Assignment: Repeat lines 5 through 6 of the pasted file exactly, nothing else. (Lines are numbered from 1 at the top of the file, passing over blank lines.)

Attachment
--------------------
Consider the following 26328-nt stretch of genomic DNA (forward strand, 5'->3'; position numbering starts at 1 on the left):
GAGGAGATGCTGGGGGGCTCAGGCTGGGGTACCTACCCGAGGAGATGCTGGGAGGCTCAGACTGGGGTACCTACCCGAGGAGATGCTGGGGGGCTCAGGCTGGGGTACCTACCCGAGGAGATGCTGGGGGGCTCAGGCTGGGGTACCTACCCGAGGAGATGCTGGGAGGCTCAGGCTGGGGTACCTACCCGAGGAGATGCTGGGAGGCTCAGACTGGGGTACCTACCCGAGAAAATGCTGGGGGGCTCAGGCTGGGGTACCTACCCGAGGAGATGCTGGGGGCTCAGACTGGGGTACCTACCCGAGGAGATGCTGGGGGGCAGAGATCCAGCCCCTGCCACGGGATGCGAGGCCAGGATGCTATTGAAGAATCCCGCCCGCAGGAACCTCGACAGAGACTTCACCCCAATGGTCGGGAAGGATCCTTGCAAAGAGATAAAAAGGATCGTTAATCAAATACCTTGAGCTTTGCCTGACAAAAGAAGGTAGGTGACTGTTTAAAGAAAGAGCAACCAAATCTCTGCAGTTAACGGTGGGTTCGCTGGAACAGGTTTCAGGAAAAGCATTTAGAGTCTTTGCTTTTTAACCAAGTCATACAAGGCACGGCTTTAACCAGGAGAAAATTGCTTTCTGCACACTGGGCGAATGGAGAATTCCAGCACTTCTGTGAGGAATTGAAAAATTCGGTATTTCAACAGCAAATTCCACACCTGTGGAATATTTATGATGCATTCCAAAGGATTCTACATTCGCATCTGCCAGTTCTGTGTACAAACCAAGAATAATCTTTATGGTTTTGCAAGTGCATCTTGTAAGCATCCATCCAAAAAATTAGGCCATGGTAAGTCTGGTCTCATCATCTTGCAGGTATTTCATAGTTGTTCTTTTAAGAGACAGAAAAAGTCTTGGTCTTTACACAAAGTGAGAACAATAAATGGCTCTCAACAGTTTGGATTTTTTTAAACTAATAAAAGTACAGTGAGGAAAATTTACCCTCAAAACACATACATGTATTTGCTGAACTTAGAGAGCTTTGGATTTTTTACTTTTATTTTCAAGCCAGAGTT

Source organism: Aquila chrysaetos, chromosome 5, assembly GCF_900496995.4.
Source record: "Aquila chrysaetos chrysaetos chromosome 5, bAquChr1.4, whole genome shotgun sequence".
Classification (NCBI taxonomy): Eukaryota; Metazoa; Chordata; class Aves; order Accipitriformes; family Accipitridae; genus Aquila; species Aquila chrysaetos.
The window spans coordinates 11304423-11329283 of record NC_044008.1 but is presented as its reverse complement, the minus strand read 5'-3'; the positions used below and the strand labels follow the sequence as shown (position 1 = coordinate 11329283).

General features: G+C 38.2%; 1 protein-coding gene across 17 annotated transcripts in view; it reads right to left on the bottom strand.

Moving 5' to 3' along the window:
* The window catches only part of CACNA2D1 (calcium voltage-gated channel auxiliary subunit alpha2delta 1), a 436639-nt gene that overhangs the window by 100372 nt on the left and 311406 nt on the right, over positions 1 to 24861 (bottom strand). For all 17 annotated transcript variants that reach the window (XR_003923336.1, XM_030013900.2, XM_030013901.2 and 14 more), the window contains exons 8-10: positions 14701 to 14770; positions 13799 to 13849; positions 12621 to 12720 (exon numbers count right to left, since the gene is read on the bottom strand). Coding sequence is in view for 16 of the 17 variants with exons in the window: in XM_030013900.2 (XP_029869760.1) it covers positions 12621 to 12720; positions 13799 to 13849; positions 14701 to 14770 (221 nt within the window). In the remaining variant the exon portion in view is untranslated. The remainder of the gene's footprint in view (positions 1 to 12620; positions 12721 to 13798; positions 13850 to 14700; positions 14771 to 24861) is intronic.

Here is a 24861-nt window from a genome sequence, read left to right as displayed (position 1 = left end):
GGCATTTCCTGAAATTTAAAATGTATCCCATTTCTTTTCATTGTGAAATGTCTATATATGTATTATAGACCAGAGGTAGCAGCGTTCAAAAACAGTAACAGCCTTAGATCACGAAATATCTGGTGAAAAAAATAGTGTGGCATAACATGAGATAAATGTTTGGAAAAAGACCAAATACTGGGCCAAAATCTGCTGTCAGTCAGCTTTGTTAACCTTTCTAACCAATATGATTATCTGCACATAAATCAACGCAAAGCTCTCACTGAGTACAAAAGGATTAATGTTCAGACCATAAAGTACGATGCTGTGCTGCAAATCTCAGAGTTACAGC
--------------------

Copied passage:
Classification (NCBI taxonomy): Eukaryota; Metazoa; Chordata; class Aves; order Accipitriformes; family Accipitridae; genus Aquila; species Aquila chrysaetos.
The window spans coordinates 11304423-11329283 of record NC_044008.1 but is presented as its reverse complement, the minus strand read 5'-3'; the positions used below and the strand labels follow the sequence as shown (position 1 = coordinate 11329283).